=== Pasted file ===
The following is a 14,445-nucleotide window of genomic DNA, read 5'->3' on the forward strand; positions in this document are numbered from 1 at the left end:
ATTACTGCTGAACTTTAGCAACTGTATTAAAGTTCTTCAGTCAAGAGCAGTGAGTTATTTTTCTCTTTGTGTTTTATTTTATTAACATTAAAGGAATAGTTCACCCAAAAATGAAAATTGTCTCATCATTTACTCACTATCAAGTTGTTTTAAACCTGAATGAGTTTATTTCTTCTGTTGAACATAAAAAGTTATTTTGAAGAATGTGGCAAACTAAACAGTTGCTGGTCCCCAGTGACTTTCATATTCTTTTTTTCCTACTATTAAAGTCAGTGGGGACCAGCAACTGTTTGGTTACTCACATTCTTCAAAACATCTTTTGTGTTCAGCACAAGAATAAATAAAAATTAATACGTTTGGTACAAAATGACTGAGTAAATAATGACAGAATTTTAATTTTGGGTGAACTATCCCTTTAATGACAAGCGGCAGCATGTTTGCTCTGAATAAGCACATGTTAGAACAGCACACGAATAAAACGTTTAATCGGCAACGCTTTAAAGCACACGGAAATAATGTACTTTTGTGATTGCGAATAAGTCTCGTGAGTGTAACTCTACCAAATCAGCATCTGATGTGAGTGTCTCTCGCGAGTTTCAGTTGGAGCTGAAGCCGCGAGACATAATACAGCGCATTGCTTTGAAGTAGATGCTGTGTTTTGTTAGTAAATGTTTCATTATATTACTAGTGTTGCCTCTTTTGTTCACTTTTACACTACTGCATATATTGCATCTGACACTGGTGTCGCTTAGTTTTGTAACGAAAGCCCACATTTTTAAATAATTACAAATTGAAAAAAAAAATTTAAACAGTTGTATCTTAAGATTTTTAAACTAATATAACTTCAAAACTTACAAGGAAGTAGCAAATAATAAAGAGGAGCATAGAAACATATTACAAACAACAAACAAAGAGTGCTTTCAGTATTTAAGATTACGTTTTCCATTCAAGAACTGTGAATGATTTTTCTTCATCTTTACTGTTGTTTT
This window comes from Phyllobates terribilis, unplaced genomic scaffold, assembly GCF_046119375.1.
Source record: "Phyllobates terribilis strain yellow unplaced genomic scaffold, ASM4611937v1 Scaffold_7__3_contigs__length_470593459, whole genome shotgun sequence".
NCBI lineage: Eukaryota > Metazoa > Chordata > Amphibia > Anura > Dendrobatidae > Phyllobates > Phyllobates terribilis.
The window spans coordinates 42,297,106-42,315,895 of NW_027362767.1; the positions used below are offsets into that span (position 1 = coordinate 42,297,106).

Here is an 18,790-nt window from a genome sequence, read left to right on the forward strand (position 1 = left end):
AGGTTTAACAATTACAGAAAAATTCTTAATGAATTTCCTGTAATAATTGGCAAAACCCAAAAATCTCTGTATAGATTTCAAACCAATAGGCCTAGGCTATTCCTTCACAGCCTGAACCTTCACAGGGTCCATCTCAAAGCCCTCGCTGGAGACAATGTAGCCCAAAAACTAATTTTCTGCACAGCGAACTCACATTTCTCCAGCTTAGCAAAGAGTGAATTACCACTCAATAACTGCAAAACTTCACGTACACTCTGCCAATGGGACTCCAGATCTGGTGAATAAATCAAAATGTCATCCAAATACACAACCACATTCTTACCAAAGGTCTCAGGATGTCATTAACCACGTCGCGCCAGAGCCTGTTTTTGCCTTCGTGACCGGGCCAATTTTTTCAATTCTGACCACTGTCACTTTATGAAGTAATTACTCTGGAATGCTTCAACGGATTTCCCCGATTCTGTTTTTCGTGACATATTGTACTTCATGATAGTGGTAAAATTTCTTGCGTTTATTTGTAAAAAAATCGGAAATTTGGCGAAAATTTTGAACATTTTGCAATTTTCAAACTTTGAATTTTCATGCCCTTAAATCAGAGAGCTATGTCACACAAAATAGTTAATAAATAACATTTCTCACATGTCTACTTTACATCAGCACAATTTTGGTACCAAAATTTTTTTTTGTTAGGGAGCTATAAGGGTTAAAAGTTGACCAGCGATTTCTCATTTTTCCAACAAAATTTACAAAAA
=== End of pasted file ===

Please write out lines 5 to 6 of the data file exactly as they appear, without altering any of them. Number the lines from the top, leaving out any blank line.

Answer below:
NCBI lineage: Eukaryota > Metazoa > Chordata > Amphibia > Anura > Dendrobatidae > Phyllobates > Phyllobates terribilis.
The window spans coordinates 42,297,106-42,315,895 of NW_027362767.1; the positions used below are offsets into that span (position 1 = coordinate 42,297,106).